Carlos Acosta’s energetic, vibrant production of this classic ballet is guaranteed to make you smile, writes Georgina Wells
In his programme notes, Carlos Acosta calls Don Quixote ‘the sunshine ballet,’ and certainly Birmingham Royal Ballet are bringing some much-needed sunny escapism to audiences on this tour. Before the performance gets under way, the Royal Ballet Sinfonia play the Ukrainian national anthem – a powerful and moving gesture that brings the Lowry audience to its feet and is bookended by applause.
This production has everything you would expect from a ballet set in Spain: posturing matadors, dramatic ports de bras, flamenco guitar played live onstage, swirling capes and skirts, tambourines, castanets and fans. Ludwig Minkus’ score is a bright, sparkling accompaniment to the action – and sounds excellent even from a scaled-down orchestra (the result of rising COVID cases in the company).
The first act, set in a town square, is a riot of colour, character comedy and furiously fast-paced dancing; in spite of the reduction in performer numbers – again, due to COVID – it still feels like a bustling plaza. There’s the comically foppish, yellow-suited and blue-wigged Gamache (Rory Mackay); the slapstick antics of greedy Sancho Panza (Laura Day); the macho Espada (danced with commanding presence by Lachlan Monaghan); and of course the lovers Kitri and Basilio.
Miki Mizutani takes a little time to warm up to the role, possibly due to an early fall; she doesn’t seem fully comfortable in the shoes of the sassy, playful Kitri, though she executes the famous castanet solo with sharpness. It’s in the Act II Garden of the Dryads, as Don Quixote’s fantasy Dulcinea, where she really shines, performing the more classical choreography with confidence, grace and poise.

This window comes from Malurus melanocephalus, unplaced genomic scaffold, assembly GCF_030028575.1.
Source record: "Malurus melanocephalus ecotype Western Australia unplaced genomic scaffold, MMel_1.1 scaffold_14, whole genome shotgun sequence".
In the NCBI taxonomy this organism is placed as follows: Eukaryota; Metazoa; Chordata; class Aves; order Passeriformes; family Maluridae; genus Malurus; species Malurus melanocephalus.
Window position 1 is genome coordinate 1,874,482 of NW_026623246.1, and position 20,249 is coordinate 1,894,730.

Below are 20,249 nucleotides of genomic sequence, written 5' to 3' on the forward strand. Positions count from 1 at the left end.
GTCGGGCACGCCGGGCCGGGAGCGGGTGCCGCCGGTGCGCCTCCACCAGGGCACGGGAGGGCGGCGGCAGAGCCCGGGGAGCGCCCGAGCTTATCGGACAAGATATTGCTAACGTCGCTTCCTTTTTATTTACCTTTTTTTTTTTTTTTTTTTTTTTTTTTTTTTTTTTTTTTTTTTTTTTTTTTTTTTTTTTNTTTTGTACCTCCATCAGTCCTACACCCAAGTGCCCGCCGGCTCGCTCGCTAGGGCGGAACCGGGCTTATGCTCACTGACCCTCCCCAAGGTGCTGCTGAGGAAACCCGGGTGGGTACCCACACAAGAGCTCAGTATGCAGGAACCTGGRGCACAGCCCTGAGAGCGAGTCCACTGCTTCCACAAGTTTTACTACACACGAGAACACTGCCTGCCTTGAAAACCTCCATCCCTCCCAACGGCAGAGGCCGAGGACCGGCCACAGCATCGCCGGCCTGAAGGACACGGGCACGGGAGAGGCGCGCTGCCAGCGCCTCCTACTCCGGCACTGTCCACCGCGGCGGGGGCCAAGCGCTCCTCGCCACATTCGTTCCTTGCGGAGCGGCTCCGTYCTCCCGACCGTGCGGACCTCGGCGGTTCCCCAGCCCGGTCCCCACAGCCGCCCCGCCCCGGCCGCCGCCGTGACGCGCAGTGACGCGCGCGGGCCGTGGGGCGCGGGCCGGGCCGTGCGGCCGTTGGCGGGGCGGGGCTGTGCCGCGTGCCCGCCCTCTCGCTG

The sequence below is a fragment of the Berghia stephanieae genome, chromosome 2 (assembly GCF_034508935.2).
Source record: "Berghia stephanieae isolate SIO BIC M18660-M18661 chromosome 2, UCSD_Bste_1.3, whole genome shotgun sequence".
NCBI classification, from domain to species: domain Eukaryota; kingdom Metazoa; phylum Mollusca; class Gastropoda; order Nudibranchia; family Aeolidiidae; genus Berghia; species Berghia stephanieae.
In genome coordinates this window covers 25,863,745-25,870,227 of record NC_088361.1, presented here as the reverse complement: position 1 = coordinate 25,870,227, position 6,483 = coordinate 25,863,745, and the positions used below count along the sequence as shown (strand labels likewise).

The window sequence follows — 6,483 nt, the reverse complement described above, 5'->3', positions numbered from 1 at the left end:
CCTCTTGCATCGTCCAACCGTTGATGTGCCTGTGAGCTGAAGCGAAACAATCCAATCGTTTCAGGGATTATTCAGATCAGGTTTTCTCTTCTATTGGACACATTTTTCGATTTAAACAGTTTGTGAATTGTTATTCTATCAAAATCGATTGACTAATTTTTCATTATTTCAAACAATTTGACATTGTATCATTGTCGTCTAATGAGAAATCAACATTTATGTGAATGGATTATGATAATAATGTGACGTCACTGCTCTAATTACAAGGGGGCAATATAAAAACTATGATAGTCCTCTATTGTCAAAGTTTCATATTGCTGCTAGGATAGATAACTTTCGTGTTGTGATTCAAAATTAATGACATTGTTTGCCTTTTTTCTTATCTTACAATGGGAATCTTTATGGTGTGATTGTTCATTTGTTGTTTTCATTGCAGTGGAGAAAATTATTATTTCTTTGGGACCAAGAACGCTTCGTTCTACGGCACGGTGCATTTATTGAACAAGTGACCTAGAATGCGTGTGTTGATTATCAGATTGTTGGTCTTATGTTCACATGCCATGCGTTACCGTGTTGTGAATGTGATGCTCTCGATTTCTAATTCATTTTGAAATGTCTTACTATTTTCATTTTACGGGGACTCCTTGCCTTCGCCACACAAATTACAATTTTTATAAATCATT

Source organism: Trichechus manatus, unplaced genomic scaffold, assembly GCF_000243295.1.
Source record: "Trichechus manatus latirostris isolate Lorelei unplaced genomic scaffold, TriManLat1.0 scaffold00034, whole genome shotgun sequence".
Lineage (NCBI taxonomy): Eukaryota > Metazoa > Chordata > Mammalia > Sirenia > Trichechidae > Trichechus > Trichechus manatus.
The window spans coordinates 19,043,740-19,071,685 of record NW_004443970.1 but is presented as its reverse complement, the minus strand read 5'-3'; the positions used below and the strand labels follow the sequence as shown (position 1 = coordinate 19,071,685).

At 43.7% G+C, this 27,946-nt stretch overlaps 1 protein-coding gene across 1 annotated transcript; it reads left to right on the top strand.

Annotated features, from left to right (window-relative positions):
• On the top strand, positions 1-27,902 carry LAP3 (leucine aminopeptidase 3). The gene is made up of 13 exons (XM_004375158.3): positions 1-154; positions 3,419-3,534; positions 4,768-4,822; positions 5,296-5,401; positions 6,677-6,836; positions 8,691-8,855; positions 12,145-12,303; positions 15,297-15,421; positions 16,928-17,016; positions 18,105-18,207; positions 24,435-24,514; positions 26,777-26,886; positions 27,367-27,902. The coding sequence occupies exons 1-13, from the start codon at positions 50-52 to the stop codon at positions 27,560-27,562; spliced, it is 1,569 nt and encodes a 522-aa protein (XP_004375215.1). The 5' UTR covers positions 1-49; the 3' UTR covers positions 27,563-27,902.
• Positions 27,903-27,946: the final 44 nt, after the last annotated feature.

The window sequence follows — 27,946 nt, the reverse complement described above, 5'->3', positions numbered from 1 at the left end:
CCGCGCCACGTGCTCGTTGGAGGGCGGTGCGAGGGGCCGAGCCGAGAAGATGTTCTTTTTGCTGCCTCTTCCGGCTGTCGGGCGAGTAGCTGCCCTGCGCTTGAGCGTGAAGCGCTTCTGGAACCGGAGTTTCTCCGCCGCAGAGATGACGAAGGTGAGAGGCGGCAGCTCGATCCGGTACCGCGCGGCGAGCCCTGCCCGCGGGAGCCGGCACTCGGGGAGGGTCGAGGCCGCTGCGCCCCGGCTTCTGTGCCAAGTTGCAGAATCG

Acosta has reworked the production that he created for the Royal Ballet in 2013, and it is in this classical interlude that you can see some of the most notable changes. Instead of a sea of pastel colours, the garden has a much more wintry aesthetic – the ballerina dryads appear in sparkling white tutus, dancing around a silver weeping willow centrepiece, and the sprightly Cupid is reinvented as a male role (performed with great showmanship by Tzu-Chao Chu).
Tim Hatley’s set designs are noticeably different from the Royal Ballet staging, and much more practical for a touring production – gone are the famous sliding houses, and in their place is a simple colonnade to evoke the town square. The windmill that Don Quixote tilts at in Act II is projected animation, allowing the sails to be transformed into creepy, flailing monster limbs and back in the blink of an eye.
After a rather wobbly duet in Act II, it’s a relief to see Mizutani and Mathias Dingman back on form in the famous – and challenging – Act III wedding pas de deux, the ballet’s crowning glory; their adagio is controlled and clean, understated even. Dingman excels in Basilio’s flashy solo, turning and leaping with impressive power, and he inhabits the character with suitable swagger throughout the ballet.
This production is Acosta’s energetic, vibrant stamp on a classic, guaranteed to make audiences laugh, smile and leave the theatre humming its tunes – a little bit of sunshine to carry with us into an increasingly dark and worrying world.